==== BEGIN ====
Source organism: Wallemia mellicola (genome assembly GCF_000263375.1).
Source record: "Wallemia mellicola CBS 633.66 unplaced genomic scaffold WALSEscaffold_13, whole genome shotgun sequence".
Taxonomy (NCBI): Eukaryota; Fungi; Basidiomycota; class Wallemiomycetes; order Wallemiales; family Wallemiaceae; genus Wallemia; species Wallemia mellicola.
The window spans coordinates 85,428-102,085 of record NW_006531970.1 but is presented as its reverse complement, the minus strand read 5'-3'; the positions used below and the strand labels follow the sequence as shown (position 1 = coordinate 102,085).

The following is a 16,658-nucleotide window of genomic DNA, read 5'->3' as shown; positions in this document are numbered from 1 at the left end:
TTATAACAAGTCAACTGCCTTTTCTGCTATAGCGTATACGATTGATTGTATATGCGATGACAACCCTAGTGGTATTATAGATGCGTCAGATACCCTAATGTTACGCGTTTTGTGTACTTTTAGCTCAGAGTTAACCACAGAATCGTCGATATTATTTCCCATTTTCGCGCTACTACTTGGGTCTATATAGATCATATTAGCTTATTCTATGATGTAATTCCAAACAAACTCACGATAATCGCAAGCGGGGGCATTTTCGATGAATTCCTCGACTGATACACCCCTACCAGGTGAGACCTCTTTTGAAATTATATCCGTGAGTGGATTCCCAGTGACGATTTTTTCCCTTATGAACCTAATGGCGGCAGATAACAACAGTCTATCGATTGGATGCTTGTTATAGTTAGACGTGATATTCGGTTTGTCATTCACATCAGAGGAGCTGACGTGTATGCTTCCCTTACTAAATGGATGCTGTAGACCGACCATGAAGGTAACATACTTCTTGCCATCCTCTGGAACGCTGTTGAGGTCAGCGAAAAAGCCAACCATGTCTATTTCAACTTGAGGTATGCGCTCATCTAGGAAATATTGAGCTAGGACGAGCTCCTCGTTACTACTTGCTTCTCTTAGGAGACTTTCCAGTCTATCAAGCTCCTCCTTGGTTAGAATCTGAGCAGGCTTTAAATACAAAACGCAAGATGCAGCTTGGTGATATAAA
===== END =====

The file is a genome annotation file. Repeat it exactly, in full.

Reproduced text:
Source organism: Wallemia mellicola (genome assembly GCF_000263375.1).
Source record: "Wallemia mellicola CBS 633.66 unplaced genomic scaffold WALSEscaffold_13, whole genome shotgun sequence".
Taxonomy (NCBI): Eukaryota; Fungi; Basidiomycota; class Wallemiomycetes; order Wallemiales; family Wallemiaceae; genus Wallemia; species Wallemia mellicola.
The window spans coordinates 85,428-102,085 of record NW_006531970.1 but is presented as its reverse complement, the minus strand read 5'-3'; the positions used below and the strand labels follow the sequence as shown (position 1 = coordinate 102,085).

The following is a 16,658-nucleotide window of genomic DNA, read 5'->3' as shown; positions in this document are numbered from 1 at the left end:
TTATAACAAGTCAACTGCCTTTTCTGCTATAGCGTATACGATTGATTGTATATGCGATGACAACCCTAGTGGTATTATAGATGCGTCAGATACCCTAATGTTACGCGTTTTGTGTACTTTTAGCTCAGAGTTAACCACAGAATCGTCGATATTATTTCCCATTTTCGCGCTACTACTTGGGTCTATATAGATCATATTAGCTTATTCTATGATGTAATTCCAAACAAACTCACGATAATCGCAAGCGGGGGCATTTTCGATGAATTCCTCGACTGATACACCCCTACCAGGTGAGACCTCTTTTGAAATTATATCCGTGAGTGGATTCCCAGTGACGATTTTTTCCCTTATGAACCTAATGGCGGCAGATAACAACAGTCTATCGATTGGATGCTTGTTATAGTTAGACGTGATATTCGGTTTGTCATTCACATCAGAGGAGCTGACGTGTATGCTTCCCTTACTAAATGGATGCTGTAGACCGACCATGAAGGTAACATACTTCTTGCCATCCTCTGGAACGCTGTTGAGGTCAGCGAAAAAGCCAACCATGTCTATTTCAACTTGAGGTATGCGCTCATCTAGGAAATATTGAGCTAGGACGAGCTCCTCGTTACTACTTGCTTCTCTTAGGAGACTTTCCAGTCTATCAAGCTCCTCCTTGGTTAGAATCTGAGCAGGCTTTAAATACAAAACGCAAGATGCAGCTTGGTGATATAAA